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EOS Editorial — When Open Is Really 'Open'

Of late there has been a lot of buzz around what constitutes open source software

Of late there has been a lot of buzz around what constitutes open source software. Industry leaders and pundits alike have weighed in on the "openness" of certain software and companies' business models. The generally recognized test for open source software is the Open Source Definition drafted by Bruce Perens and endorsed by the Open Source Initiative, the non-profit organization that shepherds open source licenses and gives an industry-recognized stamp of approval for these licenses.

The Open Source Definition includes 10 criteria that define what constitutes an open source piece of software. Recently, a number of companies have launched products that meet a limited number of the criteria, while still waving the open source banner. The issue is being brought to light as more users are adopting open source software, and more software vendors are adopting open source business models. This has many established community members up in arms as they see these companies as having a lesser commitment to the ideals of open source software and providing a disservice to the open source movement. The question is: "What can be done about it, if anything?"

The Open Source Initiative's power stems mostly from public favor; they don't own open source as a trademark. Their Website notes the rising ambiguity and offers the following advice:

While there is agreement on the broad term "open source" as meaning approximately what is captured in the Open Source Definition the term has, ironically, now become so popular that it has lost some of its precision. We strongly encourage everyone who cares about open software to use the term only to describe licenses that conform to the OSD, or software distributed under such licenses; but since the term has passed into more general use, we also encourage people to refer to the "OSI Certified" mark, which has precision and legal force in identifying software distributed under licenses that are known to meet the OSD requirements.

Those intimate with open source generally know what the spirit and intent of open source is, and acknowledge the Open Source Initiative as the "governing body" for blessing open source licenses. The real fear should be that end users are going to accept these pseudo open source products as having the same benefits as real open source software. Consequently, if, or perhaps when, they have a bad result they will consider this to be the state of open source software in general.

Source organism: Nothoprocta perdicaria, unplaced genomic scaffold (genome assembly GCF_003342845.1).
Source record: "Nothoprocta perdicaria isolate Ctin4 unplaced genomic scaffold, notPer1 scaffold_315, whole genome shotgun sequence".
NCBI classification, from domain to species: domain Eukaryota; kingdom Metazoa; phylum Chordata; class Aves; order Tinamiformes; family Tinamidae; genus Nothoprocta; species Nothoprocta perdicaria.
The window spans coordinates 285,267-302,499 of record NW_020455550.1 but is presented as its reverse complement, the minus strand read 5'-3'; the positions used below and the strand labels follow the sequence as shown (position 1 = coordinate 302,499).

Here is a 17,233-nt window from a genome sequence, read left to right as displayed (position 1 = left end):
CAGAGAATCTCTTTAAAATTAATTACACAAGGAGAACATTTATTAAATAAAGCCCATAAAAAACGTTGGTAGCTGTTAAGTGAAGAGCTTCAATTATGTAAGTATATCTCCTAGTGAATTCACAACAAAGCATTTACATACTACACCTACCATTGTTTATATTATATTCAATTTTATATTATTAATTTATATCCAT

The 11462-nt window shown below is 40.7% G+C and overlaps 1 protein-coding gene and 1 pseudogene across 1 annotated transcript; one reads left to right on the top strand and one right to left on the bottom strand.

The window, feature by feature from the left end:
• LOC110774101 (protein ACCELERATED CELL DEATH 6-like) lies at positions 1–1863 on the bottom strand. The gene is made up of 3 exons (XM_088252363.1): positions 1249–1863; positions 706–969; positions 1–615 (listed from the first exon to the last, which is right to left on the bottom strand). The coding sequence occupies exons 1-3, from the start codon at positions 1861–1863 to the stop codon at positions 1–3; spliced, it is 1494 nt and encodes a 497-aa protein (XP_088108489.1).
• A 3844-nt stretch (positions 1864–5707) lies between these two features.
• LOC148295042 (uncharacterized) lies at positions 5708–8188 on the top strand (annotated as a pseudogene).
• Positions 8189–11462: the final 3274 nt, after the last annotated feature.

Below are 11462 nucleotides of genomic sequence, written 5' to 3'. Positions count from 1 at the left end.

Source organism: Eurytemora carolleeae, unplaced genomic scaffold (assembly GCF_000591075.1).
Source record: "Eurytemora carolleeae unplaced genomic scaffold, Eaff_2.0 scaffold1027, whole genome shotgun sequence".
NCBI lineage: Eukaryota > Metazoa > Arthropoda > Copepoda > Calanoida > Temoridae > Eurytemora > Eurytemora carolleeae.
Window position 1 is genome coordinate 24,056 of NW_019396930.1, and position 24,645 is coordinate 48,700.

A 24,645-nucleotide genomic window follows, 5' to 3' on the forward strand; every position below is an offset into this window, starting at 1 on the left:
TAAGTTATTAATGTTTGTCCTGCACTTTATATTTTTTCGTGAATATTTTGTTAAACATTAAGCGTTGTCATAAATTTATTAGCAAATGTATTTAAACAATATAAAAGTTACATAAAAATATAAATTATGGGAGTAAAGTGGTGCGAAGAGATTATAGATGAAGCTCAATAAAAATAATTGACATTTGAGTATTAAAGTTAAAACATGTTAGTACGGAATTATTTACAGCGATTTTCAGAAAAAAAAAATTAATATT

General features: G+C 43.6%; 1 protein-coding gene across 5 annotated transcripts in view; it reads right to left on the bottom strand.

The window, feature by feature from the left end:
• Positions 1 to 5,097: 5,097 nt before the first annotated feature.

You may be asking yourself, as an end user of software, should you care? For many of us the point of contention is the ability of the software to meet your needs at a cost that's acceptable. Cost is more than just dollars and cents. It may be the cost of the manpower to deploy and maintain the software. It could be the cost for vendor support contracts. It might be the cost to integrate a piece of software with another system. The cost of a piece of software relative to the benefit it provides is value. In many cases, the cost is so low it provides a much greater value than proprietary software. One hidden cost may be the lack of freedom you concede by not using software that is licensed under an OSI-approved license.

Most people probably lack any real religion when it comes to the open source movement. However, no matter whether you are using open or proprietary software, you should be aware of what you are getting up front. Be wary of bait and switch tactics where you think you're getting a truly open source piece of software, when in fact you're getting a crippled or incomplete piece software. Some software looks to be open source but really is a gateway product to a commercially enhanced premium version. In my opinion, there's nothing wrong with commercial enhancements as long as there is value in the open source product sans any add-ons, and the line between commercial and community products are clearly drawn.

Why should you care about the spirit and intent of open source? I believe that for someone to really benefit from open source, they should be a participant in the open source community. If you aren't a good community member, it's unlikely that you will reap the benefits of the community, including word of mouth, collaboration, and other forms of user support. This is where I think the power lies to enforce or at least influence good open source citizenship. Public opinion and consumer pressure are effective methods for causing companies to behave in certain ways. I would urge users to consider this as they make their decisions.

How do you tell if a piece of software is really open source? First, check to see if the software is released under an OSI-approved license. Second, make sure that software that is open source offers some inherent value without third-party proprietary enhancements. Also look for vibrant forums and mailing lists with frequent posts and meaningful content. Usually the existing user base can clue you in to what you are in for. Finally make sure you are getting what you want. If you want open source freedom and value, examine your choices closely.

Other Resources

This article is licensed under the Open Software License v 2.1:

More Stories By Mark R. Hinkle

Mark Hinkle is the Senior Director, Open Soure Solutions at Citrix. He also is along-time open source expert and advocate. He is a co-founder of both the Open Source Management Consortium and the Desktop Linux Consortium. He has served as Editor-in-Chief for both LinuxWorld Magazine and Enterprise Open Source Magazine. Hinkle is also the author of the book, "Windows to Linux Business Desktop Migration" (Thomson, 2006). His blog on open source, technology, and new media can be found at http://www.socializedsoftware.com.

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